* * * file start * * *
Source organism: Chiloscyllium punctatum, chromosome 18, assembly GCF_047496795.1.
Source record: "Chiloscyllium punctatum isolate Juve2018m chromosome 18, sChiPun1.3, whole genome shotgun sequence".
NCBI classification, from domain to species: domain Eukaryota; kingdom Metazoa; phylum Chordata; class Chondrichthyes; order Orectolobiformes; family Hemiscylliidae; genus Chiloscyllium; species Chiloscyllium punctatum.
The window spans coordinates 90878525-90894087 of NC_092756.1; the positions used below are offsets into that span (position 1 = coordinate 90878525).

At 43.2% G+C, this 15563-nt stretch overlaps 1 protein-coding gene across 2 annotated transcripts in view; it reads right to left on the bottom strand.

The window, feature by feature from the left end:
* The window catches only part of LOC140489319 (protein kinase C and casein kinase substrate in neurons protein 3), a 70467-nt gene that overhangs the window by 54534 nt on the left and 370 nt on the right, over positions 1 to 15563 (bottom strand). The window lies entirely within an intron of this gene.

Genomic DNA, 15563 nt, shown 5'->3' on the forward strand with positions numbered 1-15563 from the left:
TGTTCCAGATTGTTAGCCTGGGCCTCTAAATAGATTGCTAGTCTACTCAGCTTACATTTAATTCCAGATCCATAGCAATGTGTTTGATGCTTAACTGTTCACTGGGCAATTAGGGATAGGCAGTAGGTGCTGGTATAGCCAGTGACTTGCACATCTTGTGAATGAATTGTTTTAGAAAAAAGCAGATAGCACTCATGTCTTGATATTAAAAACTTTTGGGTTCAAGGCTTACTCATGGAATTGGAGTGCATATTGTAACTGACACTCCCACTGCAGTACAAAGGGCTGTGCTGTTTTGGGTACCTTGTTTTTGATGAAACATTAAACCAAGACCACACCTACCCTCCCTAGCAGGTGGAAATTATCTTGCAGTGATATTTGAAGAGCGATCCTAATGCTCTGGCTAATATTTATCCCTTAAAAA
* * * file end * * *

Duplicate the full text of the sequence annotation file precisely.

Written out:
Source organism: Chiloscyllium punctatum, chromosome 18, assembly GCF_047496795.1.
Source record: "Chiloscyllium punctatum isolate Juve2018m chromosome 18, sChiPun1.3, whole genome shotgun sequence".
NCBI classification, from domain to species: domain Eukaryota; kingdom Metazoa; phylum Chordata; class Chondrichthyes; order Orectolobiformes; family Hemiscylliidae; genus Chiloscyllium; species Chiloscyllium punctatum.
The window spans coordinates 90878525-90894087 of NC_092756.1; the positions used below are offsets into that span (position 1 = coordinate 90878525).

At 43.2% G+C, this 15563-nt stretch overlaps 1 protein-coding gene across 2 annotated transcripts in view; it reads right to left on the bottom strand.

The window, feature by feature from the left end:
* The window catches only part of LOC140489319 (protein kinase C and casein kinase substrate in neurons protein 3), a 70467-nt gene that overhangs the window by 54534 nt on the left and 370 nt on the right, over positions 1 to 15563 (bottom strand). The window lies entirely within an intron of this gene.

Genomic DNA, 15563 nt, shown 5'->3' on the forward strand with positions numbered 1-15563 from the left:
TGTTCCAGATTGTTAGCCTGGGCCTCTAAATAGATTGCTAGTCTACTCAGCTTACATTTAATTCCAGATCCATAGCAATGTGTTTGATGCTTAACTGTTCACTGGGCAATTAGGGATAGGCAGTAGGTGCTGGTATAGCCAGTGACTTGCACATCTTGTGAATGAATTGTTTTAGAAAAAAGCAGATAGCACTCATGTCTTGATATTAAAAACTTTTGGGTTCAAGGCTTACTCATGGAATTGGAGTGCATATTGTAACTGACACTCCCACTGCAGTACAAAGGGCTGTGCTGTTTTGGGTACCTTGTTTTTGATGAAACATTAAACCAAGACCACACCTACCCTCCCTAGCAGGTGGAAATTATCTTGCAGTGATATTTGAAGAGCGATCCTAATGCTCTGGCTAATATTTATCCCTTAAAAA